Antony and Cleopatra


Text
Act I
Act II
Act III
Act IV
Act V
Enter Cleopatra, Charmian, Iras, and Alexas
moody (adj.) 2 melancholy, sombre, gloomy


CLEOPATRA

Give me some music – music, moody food

Of us that trade in love.


ALL

                         The music, ho!

Enter Mardian the eunuch


CLEOPATRA

Let it alone! Let's to billiards. Come, Charmian.


CHARMIAN

My arm is sore; best play with Mardian.


CLEOPATRA

As well a woman with an eunuch played

As with a woman. Come, you'll play with me, sir?


MARDIAN

As well as I can, madam.


CLEOPATRA

And when good will is showed, though't come too short,

The actor may plead pardon. I'll none now.

Give me mine angle. We'll to th' river; there,
angle (n.) 1 fishing rod, line, hook

My music playing far off, I will betray
betray (v.) 1 deceive, seduce, mislead

Tawny-finned fishes. My bended hook shall pierce

Their slimy jaws; and as I draw them up,

I'll think them every one an Antony,

And say ‘ Ah, ha! Y'are caught.’


CHARMIAN

                         'Twas merry when

You wagered on your angling; when your diver

Did hang a salt fish on his hook, which he
salt (adj.) 2 salted, preserved, dried

With fervency drew up.
fervency (n.) enthusiasm, ardour, fervour


CLEOPATRA

                         That time – O times! –

I laughed him out of patience; and that night

I laughed him into patience; and next morn,
morn (n.) morning, dawn See Topics: Frequency count

Ere the ninth hour, I drunk him to his bed;

Then put my tires and mantles on him, whilst
tire (n.) 1 head-dress, ornament for the head, raiment

I wore his sword Philippan.

Enter a Messenger

                         O, from Italy!

Ram thou thy fruitful tidings in mine ears,

That long time have been barren.


MESSENGER

                         Madam, madam –


CLEOPATRA

Antonio's dead! If thou say so, villain,

Thou kill'st thy mistress; but well and free,

If thou so yield him, there is gold and here
yield (v.) 2 concede, acknowledge, grant

My bluest veins to kiss, a hand that kings

Have lipped, and trembled kissing.
lip (v.) kiss


MESSENGER

First, madam, he is well.


CLEOPATRA

                         Why, there's more gold.

But, sirrah, mark, we use
mark (v.) 1 note, pay attention [to], take notice [of] See Topics: Frequency count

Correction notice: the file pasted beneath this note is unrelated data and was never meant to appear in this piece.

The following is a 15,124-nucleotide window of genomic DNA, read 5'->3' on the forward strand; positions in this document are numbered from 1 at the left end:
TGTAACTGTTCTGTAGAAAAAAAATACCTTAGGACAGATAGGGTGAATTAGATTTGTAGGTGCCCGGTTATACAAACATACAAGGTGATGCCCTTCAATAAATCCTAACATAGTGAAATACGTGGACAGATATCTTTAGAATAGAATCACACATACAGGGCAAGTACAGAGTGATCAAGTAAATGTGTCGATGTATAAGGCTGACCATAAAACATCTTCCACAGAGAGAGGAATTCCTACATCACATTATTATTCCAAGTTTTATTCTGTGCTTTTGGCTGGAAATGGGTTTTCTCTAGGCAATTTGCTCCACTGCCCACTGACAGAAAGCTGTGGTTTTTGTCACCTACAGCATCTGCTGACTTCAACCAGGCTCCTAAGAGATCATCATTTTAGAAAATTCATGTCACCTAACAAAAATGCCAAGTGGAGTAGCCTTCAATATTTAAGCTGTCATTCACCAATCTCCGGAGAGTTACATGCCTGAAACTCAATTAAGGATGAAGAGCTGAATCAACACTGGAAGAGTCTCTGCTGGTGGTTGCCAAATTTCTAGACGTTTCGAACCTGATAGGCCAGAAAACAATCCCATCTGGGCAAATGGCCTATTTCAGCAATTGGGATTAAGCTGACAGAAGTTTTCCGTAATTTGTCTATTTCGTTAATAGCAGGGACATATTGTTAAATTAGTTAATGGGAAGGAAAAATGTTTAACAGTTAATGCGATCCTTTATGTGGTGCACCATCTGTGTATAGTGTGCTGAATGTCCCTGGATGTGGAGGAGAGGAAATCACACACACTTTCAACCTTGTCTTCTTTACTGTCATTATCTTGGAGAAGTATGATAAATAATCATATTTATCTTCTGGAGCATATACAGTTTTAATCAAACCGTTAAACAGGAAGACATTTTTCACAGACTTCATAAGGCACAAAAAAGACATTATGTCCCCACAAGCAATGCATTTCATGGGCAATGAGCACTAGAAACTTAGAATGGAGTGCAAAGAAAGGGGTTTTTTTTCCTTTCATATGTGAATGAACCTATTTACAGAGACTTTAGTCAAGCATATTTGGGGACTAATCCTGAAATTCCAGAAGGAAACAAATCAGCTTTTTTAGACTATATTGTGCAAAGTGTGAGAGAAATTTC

use (v.) 1 be accustomed, make a habit [of]

To say the dead are well. Bring it to that,
well (adv.) 3 in a state of happiness, in bliss

The gold I give thee will I melt and pour

Down thy ill-uttering throat.
ill-uttering (adj.) speaking displeasing news, reporting bad tidings


MESSENGER

Good madam, hear me.


CLEOPATRA

                         Well, go to, I will.

But there's no goodness in thy face if Antony

Be free and healthful; so tart a favour
favour (n.) 1 [facial] appearance, countenance, features, looks
tart (adj.) sour, severe, grim

To trumpet such good tidings? If not well,

Thou shouldst come like a Fury crowned with snakes,

Not like a formal man.
formal (adj.) 1 normal, sane, rational


MESSENGER

                         Will't please you hear me?


CLEOPATRA

I have a mind to strike thee ere thou speak'st.

Yet, if thou say Antony lives, is well,

Or friends with Caesar, or not captive to him,

I'll set thee in a shower of gold, and hail

Rich pearls upon thee.


MESSENGER

                         Madam, he's well.


CLEOPATRA

                                                         Well said.


MESSENGER

And friends with Caesar.


CLEOPATRA

                         Th'art an honest man.


MESSENGER

Caesar and he are greater friends than ever.


CLEOPATRA

Make thee a fortune from me.
fortune (n.) 2 wealth, possessions, substance


MESSENGER

                         But yet, madam –


CLEOPATRA

I do not like ‘ But yet;’ it does allay
allay (v.) 2 spoil, dilute, qualify

The good precedence. Fie upon ‘ But yet!’
precedence (n.) previous utterance, prior speech

‘But yet' is as a gaoler to bring forth

Some monstrous malefactor. Prithee, friend,

Pour out the pack of matter to mine ear,
matter (n.) 1 subject-matter, content, substance

The good and bad together. He's friends with Caesar,

In state of health, thou sayst, and, thou sayst, free.


MESSENGER

Free, madam! No; I made no such report.

He's bound unto Octavia.
turn (n.) 1 need, requirement, purpose [especially in the phrase ‘serve one's turn’ = meet one's need]


CLEOPATRA

                         For what good turn?


MESSENGER

For the best turn i'th' bed.


CLEOPATRA

                         I am pale, Charmian.


MESSENGER